Marvel comes to Disney’s bid to defeat Skylanders today, with Disney Infinity 2.0. It’s aimed at kids, of course, and there are drawbacks. But surprisingly, it’s got a lot of depth, enough that even adults will enjoy it.
When I was first contacted about Disney Infinity 2.0, they asked me if I wanted a review copy. I said sure, figuring I should be familiar with the game a bit before I interviewed people involved with the game. It was only when the box showed up that I remembered, oh yeah, this game comes with a lot of stuff.
And I mean a lot of stuff. For those unfamiliar, here’s how it works. You connect a pad with three slots to your console. One hexagonal slot is reserved for the various types of games you play, while the other two round slots allow you and a friend to place a character on the pad and boot them up in the game.
As for what kind of game you play, that depends entirely on what you put down. The game ships with what it calls a “playset,” a clear figurine that essentially contains a game that’s a few hours long for your heroes to play through and level up in. You can also get what amount to side missions, little hexagonal tokens that have you playing different minigames in the various universes, like Thor defending Asgard in a tower defense game.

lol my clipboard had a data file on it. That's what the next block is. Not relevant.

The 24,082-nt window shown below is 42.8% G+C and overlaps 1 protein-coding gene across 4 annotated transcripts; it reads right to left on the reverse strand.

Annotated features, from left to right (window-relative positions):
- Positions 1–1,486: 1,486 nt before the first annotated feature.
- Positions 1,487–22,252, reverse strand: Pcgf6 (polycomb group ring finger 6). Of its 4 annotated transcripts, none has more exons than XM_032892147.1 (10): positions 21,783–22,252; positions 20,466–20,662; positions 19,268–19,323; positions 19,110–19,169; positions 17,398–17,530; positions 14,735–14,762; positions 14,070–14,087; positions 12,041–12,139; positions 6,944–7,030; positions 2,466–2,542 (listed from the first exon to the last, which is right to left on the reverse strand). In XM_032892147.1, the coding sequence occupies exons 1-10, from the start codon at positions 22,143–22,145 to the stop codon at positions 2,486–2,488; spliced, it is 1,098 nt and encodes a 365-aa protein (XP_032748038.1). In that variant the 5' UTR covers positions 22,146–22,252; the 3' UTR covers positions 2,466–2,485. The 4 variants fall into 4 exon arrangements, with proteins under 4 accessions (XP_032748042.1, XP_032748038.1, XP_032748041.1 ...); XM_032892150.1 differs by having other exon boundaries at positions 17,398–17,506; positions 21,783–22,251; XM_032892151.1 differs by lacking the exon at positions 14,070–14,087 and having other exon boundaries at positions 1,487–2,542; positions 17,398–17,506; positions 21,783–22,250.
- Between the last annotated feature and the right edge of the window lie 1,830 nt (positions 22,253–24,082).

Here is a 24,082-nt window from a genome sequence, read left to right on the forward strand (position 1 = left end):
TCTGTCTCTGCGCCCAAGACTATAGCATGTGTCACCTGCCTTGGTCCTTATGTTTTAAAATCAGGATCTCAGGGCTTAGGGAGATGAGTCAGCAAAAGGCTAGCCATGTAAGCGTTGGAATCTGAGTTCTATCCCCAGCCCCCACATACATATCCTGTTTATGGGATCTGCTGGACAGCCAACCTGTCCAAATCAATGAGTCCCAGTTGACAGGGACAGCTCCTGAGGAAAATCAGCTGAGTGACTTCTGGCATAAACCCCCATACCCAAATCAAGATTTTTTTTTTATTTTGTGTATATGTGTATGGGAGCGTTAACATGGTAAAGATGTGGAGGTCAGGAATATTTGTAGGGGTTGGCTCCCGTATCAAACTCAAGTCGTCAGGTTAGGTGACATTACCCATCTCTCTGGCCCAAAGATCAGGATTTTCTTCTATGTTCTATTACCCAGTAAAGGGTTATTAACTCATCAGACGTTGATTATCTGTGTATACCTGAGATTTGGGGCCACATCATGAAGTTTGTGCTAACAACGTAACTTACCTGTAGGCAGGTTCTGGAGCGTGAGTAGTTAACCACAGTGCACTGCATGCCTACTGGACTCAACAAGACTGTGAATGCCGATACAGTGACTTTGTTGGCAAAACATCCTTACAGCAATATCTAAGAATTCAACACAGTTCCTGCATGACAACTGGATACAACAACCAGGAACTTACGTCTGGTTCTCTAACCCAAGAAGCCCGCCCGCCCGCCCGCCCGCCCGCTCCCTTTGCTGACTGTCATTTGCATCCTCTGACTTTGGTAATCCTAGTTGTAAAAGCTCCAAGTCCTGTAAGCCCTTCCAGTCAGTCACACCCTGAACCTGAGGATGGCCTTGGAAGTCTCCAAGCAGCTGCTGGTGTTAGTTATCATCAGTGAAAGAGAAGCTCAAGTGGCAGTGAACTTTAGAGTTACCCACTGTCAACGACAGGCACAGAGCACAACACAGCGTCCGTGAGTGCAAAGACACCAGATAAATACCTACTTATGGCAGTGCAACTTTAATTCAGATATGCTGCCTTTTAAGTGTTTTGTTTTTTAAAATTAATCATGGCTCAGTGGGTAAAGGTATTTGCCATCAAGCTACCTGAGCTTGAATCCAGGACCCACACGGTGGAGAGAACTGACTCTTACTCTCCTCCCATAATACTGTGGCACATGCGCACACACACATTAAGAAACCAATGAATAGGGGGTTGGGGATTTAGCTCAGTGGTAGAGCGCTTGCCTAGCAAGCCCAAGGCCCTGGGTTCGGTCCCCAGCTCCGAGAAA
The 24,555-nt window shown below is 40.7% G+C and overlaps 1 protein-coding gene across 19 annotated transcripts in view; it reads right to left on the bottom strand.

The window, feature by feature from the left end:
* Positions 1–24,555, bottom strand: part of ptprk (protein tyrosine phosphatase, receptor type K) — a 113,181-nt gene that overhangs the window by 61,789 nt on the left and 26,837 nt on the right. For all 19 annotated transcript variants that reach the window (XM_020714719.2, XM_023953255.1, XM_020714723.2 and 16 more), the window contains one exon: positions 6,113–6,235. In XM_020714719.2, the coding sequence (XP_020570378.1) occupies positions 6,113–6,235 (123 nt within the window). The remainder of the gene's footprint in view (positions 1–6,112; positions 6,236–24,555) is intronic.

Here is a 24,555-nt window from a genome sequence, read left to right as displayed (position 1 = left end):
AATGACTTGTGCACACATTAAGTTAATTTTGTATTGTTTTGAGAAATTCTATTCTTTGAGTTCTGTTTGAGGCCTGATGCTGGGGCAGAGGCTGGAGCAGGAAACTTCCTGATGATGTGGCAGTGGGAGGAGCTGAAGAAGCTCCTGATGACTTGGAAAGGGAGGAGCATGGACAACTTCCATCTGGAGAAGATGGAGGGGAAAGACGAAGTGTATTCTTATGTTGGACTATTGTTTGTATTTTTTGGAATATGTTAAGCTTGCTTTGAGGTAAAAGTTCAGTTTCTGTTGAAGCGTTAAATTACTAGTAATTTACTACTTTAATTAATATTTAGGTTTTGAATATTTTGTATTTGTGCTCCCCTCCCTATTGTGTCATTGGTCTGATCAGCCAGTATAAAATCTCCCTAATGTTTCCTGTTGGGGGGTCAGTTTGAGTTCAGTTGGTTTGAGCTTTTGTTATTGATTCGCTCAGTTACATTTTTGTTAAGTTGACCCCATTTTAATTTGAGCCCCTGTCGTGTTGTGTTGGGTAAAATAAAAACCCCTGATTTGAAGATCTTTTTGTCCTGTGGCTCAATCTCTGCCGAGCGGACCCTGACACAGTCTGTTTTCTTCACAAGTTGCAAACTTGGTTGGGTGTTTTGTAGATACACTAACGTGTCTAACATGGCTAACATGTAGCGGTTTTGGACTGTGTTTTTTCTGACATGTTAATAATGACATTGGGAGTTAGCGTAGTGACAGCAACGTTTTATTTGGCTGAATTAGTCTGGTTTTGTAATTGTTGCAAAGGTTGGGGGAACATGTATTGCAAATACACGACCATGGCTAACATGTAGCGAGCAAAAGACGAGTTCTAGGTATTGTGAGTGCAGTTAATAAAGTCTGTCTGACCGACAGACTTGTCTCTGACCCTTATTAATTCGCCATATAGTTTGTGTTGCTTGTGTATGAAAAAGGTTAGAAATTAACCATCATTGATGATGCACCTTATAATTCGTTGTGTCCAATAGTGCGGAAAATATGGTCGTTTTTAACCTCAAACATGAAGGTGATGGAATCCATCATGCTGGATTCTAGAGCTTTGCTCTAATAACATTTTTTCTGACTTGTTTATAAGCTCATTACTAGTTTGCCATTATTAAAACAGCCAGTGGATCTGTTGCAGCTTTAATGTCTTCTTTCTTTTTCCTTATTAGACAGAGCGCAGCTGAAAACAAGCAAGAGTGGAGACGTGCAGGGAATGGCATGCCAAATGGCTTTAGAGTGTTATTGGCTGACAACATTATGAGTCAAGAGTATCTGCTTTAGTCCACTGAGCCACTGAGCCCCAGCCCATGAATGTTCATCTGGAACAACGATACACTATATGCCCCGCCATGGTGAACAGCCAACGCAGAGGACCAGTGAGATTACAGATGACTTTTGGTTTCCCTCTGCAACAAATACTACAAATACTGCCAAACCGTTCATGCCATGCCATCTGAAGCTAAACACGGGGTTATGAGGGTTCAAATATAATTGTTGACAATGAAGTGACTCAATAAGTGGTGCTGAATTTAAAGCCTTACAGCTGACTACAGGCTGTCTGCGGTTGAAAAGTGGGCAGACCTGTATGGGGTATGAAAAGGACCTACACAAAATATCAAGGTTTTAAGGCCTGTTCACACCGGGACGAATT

In the playing, the “playsets”, and I was shipped two to try out, one for the Avengers and one for the Guardians of the Galaxy, are basically My Little God Of War. You punch and pew-pew your way through some fairly straightforward scenarios, hunt collectibles, and level up. Experienced gamers will have to crank the challenge before they find anything that’ll give them pause, and there are some issues you’ll run into. The camera is a little twitchy, and the firing lock-on is hard to use.
But, impressively, there’s some depth here. All the characters have involved skill trees which allow you to build out a character to your tastes. Just as importantly, characters play much differently depending on who you use; Iron Man’s a good utility character, Star-Lord is better softening up his opponents at range before dodging into the fray and back out, and so on.